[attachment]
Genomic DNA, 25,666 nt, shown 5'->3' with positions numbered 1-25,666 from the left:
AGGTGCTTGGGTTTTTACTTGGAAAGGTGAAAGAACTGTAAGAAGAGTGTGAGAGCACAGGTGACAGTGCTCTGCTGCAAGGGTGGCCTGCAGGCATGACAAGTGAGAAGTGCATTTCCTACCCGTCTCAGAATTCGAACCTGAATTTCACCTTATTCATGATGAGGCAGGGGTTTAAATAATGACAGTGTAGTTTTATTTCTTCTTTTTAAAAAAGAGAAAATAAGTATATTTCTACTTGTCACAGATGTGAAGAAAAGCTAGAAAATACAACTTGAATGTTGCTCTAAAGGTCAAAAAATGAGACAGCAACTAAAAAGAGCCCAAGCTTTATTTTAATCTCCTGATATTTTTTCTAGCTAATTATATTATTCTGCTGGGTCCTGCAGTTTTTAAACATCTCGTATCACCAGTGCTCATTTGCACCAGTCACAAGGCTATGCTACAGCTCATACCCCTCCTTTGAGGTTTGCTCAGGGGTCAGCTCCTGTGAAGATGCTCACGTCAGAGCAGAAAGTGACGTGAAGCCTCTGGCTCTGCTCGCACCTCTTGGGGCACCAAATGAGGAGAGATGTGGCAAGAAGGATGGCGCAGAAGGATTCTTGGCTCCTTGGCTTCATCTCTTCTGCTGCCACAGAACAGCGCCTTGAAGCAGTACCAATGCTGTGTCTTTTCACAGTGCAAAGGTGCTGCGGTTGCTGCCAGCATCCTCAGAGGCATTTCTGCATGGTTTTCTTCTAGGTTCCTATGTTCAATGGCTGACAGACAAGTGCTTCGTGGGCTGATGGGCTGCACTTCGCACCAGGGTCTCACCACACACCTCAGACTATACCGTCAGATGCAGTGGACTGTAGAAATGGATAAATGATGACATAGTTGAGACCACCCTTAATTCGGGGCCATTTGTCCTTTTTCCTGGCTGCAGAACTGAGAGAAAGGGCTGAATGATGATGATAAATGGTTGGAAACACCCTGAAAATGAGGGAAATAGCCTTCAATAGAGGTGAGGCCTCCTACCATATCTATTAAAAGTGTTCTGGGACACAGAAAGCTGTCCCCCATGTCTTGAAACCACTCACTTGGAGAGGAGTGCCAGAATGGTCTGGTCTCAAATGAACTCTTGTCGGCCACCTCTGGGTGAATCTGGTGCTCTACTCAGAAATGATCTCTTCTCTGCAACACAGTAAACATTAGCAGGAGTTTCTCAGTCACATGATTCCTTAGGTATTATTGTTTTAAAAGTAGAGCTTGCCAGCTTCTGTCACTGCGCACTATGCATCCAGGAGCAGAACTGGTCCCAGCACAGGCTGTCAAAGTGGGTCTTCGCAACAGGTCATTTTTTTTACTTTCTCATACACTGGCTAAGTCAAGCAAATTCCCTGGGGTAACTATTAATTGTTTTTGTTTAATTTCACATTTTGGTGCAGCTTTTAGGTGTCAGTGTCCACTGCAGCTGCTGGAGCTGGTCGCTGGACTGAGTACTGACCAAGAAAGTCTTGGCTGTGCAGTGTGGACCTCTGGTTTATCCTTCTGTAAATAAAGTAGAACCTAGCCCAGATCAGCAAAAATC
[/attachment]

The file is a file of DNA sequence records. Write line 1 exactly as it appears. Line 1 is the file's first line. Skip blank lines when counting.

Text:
Genomic DNA, 25,666 nt, shown 5'->3' with positions numbered 1-25,666 from the left: